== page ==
Cutting back on sustainability initiatives also can provoke harsh criticism, especially from advocates brought in as partners who fear their credibility will be damaged.  Consider Ford Motors. After taking over as CEO in 2001, William Ford Jr. marked the company’s embrace of environmentalism with a $2 billion redesign of the iconic River Rouge plant, fashioning a marvel of sustainability complete with a 450,000-square-foot roof carpet of plants. A global opinion survey, Green Index, touted Ford as the auto industry’s environmental leader, ahead of Toyota and Honda. But faced with the low profits from the flexible-fuel cars and draining of revenue to support sustainable efforts, Ford scaled back green initiatives to preserve jobs, and was crucified in the press.

Corporations need to carefully assess their own limits, the bottom-line expectations of their potential advocacy group partners, anticipate changes in the economy, and then assess how much their interests overlap. Only they can they decide the parameters of a relationship.

2.  The No-Win Situation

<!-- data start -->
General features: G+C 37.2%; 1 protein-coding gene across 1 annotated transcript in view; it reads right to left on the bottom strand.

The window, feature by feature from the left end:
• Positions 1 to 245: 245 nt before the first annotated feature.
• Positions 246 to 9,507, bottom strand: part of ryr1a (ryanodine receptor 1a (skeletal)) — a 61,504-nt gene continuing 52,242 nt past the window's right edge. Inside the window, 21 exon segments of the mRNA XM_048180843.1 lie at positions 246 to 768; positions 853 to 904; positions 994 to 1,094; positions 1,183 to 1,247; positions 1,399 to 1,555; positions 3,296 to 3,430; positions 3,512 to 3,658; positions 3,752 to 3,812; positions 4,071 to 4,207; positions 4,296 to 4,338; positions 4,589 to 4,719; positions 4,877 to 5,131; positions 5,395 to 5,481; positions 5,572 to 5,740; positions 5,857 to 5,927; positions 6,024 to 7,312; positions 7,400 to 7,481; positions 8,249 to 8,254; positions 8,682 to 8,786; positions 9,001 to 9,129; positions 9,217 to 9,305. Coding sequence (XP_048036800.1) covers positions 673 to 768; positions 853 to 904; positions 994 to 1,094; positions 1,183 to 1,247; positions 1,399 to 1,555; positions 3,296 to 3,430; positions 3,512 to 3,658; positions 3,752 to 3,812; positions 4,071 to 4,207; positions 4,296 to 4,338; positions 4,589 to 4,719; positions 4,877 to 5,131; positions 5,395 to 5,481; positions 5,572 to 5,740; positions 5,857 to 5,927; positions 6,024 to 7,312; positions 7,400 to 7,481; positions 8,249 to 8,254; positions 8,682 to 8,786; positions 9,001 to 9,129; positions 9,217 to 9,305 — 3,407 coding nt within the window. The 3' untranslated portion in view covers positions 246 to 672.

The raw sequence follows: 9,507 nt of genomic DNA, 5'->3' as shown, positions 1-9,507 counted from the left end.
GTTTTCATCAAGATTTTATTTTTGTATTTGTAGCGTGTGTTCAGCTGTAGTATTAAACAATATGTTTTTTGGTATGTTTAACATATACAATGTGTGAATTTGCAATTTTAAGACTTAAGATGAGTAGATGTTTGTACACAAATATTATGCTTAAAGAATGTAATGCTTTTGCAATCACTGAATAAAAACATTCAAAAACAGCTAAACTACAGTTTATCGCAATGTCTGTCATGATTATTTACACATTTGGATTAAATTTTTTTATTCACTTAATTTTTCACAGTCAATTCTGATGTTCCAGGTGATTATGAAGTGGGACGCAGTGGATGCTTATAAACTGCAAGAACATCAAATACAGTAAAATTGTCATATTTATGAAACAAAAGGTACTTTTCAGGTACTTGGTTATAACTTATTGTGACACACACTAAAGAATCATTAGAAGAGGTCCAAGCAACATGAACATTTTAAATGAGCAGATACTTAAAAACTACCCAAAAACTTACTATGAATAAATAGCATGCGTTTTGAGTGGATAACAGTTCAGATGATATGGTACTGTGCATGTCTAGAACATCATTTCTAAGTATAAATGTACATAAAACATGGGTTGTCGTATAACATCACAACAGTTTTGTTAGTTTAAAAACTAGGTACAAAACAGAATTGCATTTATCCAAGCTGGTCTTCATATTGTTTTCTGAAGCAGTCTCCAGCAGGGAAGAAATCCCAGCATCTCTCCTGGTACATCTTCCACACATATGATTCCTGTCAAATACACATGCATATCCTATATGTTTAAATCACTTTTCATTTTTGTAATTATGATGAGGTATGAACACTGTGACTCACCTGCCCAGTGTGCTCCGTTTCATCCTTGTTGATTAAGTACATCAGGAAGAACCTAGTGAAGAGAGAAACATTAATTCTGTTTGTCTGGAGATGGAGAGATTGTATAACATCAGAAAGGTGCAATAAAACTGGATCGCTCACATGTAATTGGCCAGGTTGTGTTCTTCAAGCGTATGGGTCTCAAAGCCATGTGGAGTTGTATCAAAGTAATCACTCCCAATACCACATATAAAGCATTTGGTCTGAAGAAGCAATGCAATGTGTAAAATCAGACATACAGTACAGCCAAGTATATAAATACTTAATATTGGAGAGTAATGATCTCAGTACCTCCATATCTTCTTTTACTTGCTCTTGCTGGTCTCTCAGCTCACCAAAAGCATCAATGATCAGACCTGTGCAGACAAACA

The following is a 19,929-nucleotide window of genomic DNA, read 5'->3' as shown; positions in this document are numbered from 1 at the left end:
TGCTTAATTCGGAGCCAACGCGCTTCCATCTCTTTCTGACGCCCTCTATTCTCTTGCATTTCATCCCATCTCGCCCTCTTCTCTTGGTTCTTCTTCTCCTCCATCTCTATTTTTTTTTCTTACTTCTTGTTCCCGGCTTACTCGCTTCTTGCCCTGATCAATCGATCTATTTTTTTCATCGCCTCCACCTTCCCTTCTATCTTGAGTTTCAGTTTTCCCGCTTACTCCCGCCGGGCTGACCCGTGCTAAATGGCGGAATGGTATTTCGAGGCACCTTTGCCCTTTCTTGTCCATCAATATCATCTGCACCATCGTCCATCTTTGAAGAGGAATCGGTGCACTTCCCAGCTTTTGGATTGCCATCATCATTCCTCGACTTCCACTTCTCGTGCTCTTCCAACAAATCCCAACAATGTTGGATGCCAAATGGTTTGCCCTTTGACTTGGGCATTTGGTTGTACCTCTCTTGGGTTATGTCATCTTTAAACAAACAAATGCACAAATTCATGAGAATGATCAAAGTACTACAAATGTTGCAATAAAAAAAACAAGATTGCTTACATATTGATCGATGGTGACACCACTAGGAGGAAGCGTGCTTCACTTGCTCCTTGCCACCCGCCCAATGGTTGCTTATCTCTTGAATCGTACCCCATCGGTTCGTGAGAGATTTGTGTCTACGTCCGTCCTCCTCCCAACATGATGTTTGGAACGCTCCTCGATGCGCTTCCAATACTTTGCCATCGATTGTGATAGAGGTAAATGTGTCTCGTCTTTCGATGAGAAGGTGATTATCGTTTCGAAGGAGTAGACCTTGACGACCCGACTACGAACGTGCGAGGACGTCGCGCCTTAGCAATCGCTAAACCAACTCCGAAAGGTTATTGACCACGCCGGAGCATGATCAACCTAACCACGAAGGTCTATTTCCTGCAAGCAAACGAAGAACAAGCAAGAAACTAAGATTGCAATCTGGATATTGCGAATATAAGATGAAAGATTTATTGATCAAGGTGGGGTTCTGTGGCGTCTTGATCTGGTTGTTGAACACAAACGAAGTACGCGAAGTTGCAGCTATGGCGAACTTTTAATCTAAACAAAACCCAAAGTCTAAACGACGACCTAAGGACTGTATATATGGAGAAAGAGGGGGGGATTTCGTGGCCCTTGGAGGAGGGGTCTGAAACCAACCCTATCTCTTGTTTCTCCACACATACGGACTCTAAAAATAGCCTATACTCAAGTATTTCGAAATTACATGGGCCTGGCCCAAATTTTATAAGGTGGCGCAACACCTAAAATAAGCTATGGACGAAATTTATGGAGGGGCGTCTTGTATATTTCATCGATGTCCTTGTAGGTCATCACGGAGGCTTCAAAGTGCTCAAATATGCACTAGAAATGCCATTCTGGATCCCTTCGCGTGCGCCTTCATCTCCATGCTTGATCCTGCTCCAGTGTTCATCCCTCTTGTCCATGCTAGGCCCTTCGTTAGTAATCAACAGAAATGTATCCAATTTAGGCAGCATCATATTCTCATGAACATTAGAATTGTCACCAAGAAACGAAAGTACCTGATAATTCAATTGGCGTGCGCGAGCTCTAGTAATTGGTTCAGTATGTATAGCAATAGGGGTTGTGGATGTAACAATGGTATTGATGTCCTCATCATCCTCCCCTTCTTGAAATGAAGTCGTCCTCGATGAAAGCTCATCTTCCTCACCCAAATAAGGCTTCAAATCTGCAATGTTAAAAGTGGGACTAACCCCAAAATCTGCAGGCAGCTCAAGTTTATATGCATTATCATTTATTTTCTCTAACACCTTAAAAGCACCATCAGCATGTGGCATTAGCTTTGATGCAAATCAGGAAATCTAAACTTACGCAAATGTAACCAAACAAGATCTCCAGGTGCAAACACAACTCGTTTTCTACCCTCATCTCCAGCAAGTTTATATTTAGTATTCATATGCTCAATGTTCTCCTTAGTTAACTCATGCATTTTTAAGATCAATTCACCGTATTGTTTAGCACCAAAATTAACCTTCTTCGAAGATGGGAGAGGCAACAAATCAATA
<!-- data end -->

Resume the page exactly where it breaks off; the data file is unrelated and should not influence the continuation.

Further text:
While corporations that impact the environment directly, such as energy and utility companies, could make the greatest strides toward cleaning up the environment, they need to tread especially lightly when working with NGOs.  Some natural resource companies have made thoughtful partnerships. Doe Run, the St. Louis-based mining company with operations in Peru, has teamed with Freedom from Hunger to attack poverty in Peru – a move that Freedom from Hunger describes as “very generous.” It’s a brilliant move. Doe Run will never be able to appease some critics. But it was able to demonstrate its responsibility in another arena.

But green initiatives aren’t working as well for BHP Billiton. The global diversified resources company has drawn condemnation for the damage caused by its mines in New Guinea. It has taken steps to clean up its practices and its image, including sponsoring the Sustainability Institute at Michigan. But that is not without its own risk. BHP Billiton and the university have been the subject of sharp attacks by environmentalists and activists, underscoring the ethical dilemma facing corporations and their charitable beneficiaries.

Examples like this have led some corporate groups and other organizations to avoid sustainability initiatives out of fear they will be accused of greenwashing. The American Petroleum Institute became so incensed over criticism of its funding a major exhibit on the oceans at the Smithsonian Institute that it rescinded $5 million of support, which caused the program to be killed to the Smithsonian’s great embarrassment.

3. Left Hook, Right Jab
It’s true that many NGOs and corporate social responsibility advocates come from liberal groups pushing progressive changes. But it is risky to assume that it’s all coming from the left. More and more, right wing groups are attacking companies for promoting liberal causes.